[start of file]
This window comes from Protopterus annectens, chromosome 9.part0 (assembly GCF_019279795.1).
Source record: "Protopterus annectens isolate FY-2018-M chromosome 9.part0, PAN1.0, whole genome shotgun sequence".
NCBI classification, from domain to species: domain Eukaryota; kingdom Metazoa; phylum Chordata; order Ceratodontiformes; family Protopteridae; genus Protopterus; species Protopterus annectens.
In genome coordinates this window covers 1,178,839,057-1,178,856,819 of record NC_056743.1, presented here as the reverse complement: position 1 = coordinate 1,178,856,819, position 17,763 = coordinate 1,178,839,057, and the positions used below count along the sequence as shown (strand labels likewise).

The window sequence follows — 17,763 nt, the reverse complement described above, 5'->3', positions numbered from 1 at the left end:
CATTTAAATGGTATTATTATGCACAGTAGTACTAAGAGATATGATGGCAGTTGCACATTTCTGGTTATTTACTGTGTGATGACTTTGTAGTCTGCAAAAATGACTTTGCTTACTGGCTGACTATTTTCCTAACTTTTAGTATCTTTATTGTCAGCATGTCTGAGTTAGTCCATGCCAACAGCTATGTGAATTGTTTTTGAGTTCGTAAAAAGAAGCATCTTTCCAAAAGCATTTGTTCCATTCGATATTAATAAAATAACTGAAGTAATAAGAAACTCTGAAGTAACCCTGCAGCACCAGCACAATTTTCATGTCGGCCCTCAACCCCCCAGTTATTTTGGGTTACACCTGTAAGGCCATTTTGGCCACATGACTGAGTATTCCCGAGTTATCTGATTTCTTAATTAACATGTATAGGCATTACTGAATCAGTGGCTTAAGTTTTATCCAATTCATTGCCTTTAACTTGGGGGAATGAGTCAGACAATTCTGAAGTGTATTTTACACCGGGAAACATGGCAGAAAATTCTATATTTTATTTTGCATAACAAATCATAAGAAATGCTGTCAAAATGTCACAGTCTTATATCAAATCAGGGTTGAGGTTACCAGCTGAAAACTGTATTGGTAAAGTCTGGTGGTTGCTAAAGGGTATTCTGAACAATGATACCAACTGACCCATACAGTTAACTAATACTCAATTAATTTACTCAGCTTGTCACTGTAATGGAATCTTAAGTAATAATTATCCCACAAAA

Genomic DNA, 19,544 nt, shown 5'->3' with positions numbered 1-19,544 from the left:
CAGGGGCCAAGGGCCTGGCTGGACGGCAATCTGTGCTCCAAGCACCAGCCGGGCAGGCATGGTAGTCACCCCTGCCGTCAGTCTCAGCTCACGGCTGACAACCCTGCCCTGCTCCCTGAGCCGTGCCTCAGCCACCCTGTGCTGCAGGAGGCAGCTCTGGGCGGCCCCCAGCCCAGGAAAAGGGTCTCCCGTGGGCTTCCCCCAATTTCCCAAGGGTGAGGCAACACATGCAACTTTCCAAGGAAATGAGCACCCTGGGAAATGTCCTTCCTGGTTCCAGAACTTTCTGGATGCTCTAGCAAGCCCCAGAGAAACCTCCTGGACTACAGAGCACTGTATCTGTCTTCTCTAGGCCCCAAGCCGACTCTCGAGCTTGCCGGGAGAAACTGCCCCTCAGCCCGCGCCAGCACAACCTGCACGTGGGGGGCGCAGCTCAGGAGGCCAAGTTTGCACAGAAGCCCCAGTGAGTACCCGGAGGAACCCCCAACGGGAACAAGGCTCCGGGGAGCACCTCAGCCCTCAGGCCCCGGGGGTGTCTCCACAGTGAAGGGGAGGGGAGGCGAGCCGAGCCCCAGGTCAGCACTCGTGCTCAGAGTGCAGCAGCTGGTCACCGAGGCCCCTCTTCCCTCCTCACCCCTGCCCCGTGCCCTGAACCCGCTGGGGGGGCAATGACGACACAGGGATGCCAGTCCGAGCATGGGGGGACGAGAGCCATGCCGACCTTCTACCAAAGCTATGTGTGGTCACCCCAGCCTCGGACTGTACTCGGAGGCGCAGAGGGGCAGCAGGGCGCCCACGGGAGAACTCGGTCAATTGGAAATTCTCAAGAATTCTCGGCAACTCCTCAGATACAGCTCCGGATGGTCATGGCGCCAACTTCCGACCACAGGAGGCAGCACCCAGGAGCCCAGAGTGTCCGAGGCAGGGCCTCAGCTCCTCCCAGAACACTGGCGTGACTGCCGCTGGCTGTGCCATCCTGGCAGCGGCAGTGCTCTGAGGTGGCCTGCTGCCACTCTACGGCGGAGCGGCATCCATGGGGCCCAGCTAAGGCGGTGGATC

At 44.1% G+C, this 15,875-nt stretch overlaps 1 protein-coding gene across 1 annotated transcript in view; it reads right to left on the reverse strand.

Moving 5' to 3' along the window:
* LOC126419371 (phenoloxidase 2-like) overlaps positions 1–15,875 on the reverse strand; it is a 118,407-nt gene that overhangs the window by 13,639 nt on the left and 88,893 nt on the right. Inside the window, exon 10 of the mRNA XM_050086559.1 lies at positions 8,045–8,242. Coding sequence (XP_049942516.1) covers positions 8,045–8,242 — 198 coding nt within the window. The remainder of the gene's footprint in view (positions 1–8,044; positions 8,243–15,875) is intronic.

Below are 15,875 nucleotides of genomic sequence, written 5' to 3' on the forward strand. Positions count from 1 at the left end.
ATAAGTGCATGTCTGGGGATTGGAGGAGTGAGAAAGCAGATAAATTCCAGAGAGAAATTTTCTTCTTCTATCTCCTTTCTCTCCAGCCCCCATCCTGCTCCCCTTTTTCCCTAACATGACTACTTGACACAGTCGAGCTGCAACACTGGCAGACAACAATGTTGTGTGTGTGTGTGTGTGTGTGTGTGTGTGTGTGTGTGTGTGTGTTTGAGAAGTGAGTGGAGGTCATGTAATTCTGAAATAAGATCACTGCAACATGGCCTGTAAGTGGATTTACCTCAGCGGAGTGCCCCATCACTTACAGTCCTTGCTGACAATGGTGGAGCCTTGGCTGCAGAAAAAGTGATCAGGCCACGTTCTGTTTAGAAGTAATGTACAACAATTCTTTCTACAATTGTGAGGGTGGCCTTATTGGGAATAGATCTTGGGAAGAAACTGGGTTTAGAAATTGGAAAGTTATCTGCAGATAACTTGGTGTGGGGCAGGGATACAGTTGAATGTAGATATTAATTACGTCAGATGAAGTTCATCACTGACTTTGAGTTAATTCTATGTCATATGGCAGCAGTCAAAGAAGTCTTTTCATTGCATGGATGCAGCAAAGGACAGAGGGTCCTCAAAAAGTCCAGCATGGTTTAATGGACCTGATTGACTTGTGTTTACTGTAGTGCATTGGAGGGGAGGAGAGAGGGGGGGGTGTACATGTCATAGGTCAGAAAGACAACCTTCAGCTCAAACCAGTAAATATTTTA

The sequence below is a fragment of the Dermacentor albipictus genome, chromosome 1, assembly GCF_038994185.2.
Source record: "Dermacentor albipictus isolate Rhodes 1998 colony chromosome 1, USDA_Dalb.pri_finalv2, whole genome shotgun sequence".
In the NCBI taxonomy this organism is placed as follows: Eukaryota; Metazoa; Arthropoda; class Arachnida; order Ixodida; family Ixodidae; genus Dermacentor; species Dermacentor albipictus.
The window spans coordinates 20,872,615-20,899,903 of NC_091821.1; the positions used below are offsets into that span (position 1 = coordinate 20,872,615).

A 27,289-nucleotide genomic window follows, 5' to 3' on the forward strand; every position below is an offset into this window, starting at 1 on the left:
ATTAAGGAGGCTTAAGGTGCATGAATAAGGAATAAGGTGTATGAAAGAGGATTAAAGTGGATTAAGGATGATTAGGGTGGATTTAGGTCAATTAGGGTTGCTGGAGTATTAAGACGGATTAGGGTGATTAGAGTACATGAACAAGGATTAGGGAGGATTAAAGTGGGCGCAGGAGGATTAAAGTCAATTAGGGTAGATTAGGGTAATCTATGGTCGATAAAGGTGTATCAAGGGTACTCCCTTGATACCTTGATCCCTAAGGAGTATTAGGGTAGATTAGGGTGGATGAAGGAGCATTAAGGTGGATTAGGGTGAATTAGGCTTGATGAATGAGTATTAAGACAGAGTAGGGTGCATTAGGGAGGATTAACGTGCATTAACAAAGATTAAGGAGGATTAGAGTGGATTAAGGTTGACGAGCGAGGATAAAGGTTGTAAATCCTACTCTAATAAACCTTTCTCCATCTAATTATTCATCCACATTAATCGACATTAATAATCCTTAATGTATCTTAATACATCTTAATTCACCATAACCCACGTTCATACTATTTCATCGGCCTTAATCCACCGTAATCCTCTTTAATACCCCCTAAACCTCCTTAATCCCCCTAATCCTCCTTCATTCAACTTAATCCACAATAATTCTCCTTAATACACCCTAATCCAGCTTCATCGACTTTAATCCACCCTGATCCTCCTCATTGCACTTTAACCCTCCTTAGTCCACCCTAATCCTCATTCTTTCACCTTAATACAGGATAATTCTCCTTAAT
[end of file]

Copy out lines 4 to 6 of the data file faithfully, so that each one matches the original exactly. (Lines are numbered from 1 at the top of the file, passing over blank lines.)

In genome coordinates this window covers 1,178,839,057-1,178,856,819 of record NC_056743.1, presented here as the reverse complement: position 1 = coordinate 1,178,856,819, position 17,763 = coordinate 1,178,839,057, and the positions used below count along the sequence as shown (strand labels likewise).

The window sequence follows — 17,763 nt, the reverse complement described above, 5'->3', positions numbered from 1 at the left end:
CATTTAAATGGTATTATTATGCACAGTAGTACTAAGAGATATGATGGCAGTTGCACATTTCTGGTTATTTACTGTGTGATGACTTTGTAGTCTGCAAAAATGACTTTGCTTACTGGCTGACTATTTTCCTAACTTTTAGTATCTTTATTGTCAGCATGTCTGAGTTAGTCCATGCCAACAGCTATGTGAATTGTTTTTGAGTTCGTAAAAAGAAGCATCTTTCCAAAAGCATTTGTTCCATTCGATATTAATAAAATAACTGAAGTAATAAGAAACTCTGAAGTAACCCTGCAGCACCAGCACAATTTTCATGTCGGCCCTCAACCCCCCAGTTATTTTGGGTTACACCTGTAAGGCCATTTTGGCCACATGACTGAGTATTCCCGAGTTATCTGATTTCTTAATTAACATGTATAGGCATTACTGAATCAGTGGCTTAAGTTTTATCCAATTCATTGCCTTTAACTTGGGGGAATGAGTCAGACAATTCTGAAGTGTATTTTACACCGGGAAACATGGCAGAAAATTCTATATTTTATTTTGCATAACAAATCATAAGAAATGCTGTCAAAATGTCACAGTCTTATATCAAATCAGGGTTGAGGTTACCAGCTGAAAACTGTATTGGTAAAGTCTGGTGGTTGCTAAAGGGTATTCTGAACAATGATACCAACTGACCCATACAGTTAACTAATACTCAATTAATTTACTCAGCTTGTCACTGTAATGGAATCTTAAGTAATAATTATCCCACAAAA